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LOBSTERS TO DIE FOR





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Posted by Ken Kurtis on September 30, 2016 at 10:37:57:

Every year I struggle with how to write this to get your attention so I’m going for the morbid this year. Yes, it’s that time of the year again when lobsters fear for their safety but sometimes divers disregard their own safety in the pursuit of the crustacean.

Lobster season begins at 12:01AM on Saturday, October 1. Many divers will plan on going out on boats Friday night so they can hit the water right on time, and then stay up all night doing two or three dives. Couple the excitement of lobster-hunting with a lack of sleep in - in some cases - a return to the water after some months of inactivity, and you’ve got a recipe for disaster. So while we wish you well in your lobster pursuits (although, truth be told, we’re rooting for you to have many close encounters where you get the thrill of the chase and the lobster doesn’t suffer the agony of defeat . . . or de boiling pot) we also hope you’ll take in some common-sense safety practices as well.

Every year, we get at least one fatality or close call on opening weekend. Many years, there are multiples. In 2014, there were FIVE fatalities in the first week of lobster-hunting. Each year for opening weekend, our Catalina Hyperbaric Chamber goes on alert of sorts, with a heightened awareness that they may be called into action. (They’ve also put out their own list of reminders, which you can access on their Facebook page.) Here are some suggestion we have . . .

Most importantly: WATCH YOUR AIR - Too often, divers get so engrossed in the hunt that they forget to watch their air and run out. If there’s no buddy nearby (frequently the case), this then requires an emergency exhaling ascent, which is likely something you haven’t practiced lately, which often results in a embolism, which can prove fatal. Just keep an eye on your air, don’t run it too low (certainly not under 500psi), and don’t get so focused on lobsters that you forget about you.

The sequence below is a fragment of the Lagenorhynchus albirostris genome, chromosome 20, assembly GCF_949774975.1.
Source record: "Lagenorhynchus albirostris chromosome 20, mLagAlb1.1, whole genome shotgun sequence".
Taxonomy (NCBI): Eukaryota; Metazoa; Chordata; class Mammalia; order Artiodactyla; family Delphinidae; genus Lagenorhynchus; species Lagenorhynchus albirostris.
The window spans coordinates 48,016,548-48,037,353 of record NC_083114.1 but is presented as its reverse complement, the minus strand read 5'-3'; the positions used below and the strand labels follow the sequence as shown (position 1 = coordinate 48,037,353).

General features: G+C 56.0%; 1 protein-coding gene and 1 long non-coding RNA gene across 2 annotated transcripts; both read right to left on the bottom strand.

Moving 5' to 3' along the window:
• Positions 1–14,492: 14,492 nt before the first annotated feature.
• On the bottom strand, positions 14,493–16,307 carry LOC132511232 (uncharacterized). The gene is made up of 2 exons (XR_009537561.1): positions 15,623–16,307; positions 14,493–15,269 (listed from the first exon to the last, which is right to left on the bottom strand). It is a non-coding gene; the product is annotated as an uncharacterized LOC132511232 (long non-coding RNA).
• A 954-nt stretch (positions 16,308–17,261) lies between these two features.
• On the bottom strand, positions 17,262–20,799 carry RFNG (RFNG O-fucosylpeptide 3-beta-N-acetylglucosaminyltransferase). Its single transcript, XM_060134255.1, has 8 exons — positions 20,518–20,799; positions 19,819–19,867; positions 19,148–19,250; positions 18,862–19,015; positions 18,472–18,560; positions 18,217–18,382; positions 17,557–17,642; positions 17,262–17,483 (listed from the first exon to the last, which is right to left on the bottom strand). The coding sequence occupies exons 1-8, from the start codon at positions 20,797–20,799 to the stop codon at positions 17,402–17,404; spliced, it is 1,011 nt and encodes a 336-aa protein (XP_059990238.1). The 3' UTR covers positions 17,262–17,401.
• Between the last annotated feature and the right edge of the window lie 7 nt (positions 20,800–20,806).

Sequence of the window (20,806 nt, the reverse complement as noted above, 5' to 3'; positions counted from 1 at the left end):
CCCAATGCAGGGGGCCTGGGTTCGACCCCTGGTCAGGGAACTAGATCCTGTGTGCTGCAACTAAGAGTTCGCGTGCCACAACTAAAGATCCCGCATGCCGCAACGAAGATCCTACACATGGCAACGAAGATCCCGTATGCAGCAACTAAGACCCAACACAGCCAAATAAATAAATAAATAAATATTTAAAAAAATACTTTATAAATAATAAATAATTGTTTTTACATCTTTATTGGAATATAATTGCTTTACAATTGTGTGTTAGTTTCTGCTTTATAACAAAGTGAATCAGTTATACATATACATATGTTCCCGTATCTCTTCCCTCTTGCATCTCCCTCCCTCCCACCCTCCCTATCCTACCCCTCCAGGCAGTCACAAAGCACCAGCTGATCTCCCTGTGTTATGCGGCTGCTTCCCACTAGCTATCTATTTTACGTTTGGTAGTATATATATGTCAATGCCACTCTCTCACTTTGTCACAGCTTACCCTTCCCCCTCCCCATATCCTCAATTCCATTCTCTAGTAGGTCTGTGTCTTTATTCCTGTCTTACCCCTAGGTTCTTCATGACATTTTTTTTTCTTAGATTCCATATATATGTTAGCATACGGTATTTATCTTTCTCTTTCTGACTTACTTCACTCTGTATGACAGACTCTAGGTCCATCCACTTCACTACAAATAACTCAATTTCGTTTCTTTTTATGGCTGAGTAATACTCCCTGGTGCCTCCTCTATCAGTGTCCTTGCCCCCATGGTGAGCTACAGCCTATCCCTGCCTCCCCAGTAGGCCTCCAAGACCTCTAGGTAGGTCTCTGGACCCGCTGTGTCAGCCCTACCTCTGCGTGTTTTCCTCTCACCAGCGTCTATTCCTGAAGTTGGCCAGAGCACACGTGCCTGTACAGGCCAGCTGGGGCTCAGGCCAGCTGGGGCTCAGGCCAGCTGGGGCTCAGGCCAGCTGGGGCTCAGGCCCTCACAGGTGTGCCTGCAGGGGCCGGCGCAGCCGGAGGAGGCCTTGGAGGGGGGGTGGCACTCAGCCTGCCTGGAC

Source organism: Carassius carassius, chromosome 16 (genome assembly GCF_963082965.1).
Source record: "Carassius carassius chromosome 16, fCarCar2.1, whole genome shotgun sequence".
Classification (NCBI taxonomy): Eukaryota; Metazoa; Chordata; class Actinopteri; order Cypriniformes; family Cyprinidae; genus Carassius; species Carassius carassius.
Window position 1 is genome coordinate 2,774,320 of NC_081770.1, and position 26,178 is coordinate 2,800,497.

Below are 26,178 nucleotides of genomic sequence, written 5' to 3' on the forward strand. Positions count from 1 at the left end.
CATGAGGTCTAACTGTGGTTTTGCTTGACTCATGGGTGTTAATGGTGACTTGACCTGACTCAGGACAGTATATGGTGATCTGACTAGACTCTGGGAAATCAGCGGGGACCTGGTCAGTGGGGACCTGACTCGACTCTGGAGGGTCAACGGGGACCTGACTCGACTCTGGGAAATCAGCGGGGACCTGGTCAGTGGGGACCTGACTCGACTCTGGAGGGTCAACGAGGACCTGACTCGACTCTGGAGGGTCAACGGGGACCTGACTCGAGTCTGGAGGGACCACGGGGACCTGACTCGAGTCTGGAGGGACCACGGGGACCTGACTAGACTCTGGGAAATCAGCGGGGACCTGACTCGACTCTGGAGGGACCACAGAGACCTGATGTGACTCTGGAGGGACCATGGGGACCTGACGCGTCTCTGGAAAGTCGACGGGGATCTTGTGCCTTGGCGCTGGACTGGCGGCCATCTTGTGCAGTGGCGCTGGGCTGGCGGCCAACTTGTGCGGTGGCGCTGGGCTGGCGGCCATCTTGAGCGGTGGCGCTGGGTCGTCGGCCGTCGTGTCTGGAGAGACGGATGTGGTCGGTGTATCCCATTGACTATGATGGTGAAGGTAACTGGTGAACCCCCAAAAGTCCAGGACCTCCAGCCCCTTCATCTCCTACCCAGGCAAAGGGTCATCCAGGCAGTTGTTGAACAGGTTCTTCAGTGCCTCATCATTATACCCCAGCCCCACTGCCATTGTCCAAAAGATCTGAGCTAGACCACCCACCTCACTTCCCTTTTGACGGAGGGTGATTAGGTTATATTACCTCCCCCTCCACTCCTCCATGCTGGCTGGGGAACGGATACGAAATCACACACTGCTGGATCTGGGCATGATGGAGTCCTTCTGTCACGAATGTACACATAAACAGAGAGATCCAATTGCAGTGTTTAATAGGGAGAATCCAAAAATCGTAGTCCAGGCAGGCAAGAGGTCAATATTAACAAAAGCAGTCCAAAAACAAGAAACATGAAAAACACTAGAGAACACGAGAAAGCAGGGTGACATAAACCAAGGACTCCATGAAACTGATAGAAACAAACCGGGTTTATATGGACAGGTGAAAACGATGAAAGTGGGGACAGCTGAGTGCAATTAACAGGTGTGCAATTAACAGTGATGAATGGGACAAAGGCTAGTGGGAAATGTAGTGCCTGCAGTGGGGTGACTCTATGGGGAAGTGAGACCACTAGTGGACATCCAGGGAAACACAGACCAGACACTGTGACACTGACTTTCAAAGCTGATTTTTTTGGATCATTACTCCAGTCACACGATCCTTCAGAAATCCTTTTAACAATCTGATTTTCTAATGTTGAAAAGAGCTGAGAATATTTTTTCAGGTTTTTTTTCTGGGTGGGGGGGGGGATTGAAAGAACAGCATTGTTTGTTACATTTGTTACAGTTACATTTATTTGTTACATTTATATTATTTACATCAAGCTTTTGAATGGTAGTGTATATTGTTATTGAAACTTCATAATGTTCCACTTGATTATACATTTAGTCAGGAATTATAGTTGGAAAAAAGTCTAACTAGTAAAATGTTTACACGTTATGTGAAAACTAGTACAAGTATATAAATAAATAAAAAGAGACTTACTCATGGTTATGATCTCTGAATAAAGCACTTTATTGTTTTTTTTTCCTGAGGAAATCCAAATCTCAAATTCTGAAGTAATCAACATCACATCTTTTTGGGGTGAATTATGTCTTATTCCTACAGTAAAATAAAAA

LOBSTERS ADD WEIGHT - I don’t mean you’re getting fat. but I mean if you’re successful and you bag (literally) two or three lobsters on a dive, it’s like adding weight to your belt. This will increase your air consumption, it will make you need to add air to your BC, and it will make your kick back to the shore or boat a little harder. Be aware of all of that and pace yourself accordingly.

TAKE TURNS - Here’s a novel concept: Dive with a buddy and take turns as to who’s the hunter and who’s the safety diver. On the first dive, one hunts and the other is spotter/safety for the entire dive. On the next dive, switch roles. Chances are you’ll do just as well - maybe even better with two sets of eyes - and now you’ve got a second person on safety watch. This doesn’t mean you can turn your brain off, but it hopefully means that mistakes that could lead to a fatality are less likely to occur.

TAKE A NAP - Hunting lobsters is tiring. Stayed fueled up by eating something between dives. Stay hydrated (since breathing dry air will dehydrate you). And take a nap between dives so you’re somewhat more rested when you go back in at 4AM.

LEAVE SOME FOR THE NEXT GUY/GAL - Just because the daily bag limit is 7, it doesn’t mean you have to take 7. Take what you can consume and leave some behind for another day.

SKIP THE DIVE IF YOU’RE NOT 100% - Lobster hunting is an arduous task and can be all-consuming. If you’re not 100%, sit the dive out until you’re really ready to go. And when you’re doing a pre-dive self-evaluation, be very honest with yourself. As I like to say, you never get hurt on a dive you don’t make.

Good luck if you’re a hunter and, as the Chamber said (quoting Sgt. Phil Esterhaus from Hill Street Blues): “Let’s be careful out there.”



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